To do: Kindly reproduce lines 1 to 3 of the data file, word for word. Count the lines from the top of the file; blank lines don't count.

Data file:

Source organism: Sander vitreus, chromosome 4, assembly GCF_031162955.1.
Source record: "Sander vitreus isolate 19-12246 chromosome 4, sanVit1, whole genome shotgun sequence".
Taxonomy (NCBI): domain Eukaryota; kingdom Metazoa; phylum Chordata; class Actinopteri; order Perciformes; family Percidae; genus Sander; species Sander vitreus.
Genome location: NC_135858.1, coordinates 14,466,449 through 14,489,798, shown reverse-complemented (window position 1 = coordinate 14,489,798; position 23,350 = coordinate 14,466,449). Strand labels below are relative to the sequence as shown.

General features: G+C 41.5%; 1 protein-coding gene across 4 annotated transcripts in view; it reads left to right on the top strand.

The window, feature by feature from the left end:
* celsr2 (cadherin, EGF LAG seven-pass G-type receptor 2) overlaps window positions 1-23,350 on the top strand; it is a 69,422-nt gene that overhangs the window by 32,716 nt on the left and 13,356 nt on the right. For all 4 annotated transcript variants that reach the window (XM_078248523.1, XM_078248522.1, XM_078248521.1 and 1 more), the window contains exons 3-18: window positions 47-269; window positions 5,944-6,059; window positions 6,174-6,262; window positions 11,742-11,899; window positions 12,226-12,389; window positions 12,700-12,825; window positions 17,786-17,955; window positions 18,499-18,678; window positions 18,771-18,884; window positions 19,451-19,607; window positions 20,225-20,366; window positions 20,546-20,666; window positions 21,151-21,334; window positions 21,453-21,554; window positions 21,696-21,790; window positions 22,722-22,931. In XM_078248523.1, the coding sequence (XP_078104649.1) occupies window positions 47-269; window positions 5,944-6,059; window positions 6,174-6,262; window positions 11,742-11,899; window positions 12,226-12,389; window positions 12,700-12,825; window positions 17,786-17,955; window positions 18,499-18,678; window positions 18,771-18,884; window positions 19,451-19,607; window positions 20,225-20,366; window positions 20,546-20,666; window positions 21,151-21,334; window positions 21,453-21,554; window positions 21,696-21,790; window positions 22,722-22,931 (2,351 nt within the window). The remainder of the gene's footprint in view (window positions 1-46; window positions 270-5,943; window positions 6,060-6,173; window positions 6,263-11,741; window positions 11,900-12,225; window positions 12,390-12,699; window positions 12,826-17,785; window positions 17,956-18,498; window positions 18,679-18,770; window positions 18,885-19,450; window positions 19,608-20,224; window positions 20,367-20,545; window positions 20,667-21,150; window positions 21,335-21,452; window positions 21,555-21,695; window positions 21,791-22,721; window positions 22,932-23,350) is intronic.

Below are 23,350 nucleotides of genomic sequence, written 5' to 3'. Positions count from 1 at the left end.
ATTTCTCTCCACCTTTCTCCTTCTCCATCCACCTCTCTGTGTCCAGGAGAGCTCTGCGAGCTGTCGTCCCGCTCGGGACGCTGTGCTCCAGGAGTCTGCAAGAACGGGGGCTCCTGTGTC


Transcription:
Source organism: Sander vitreus, chromosome 4, assembly GCF_031162955.1.
Source record: "Sander vitreus isolate 19-12246 chromosome 4, sanVit1, whole genome shotgun sequence".
Taxonomy (NCBI): domain Eukaryota; kingdom Metazoa; phylum Chordata; class Actinopteri; order Perciformes; family Percidae; genus Sander; species Sander vitreus.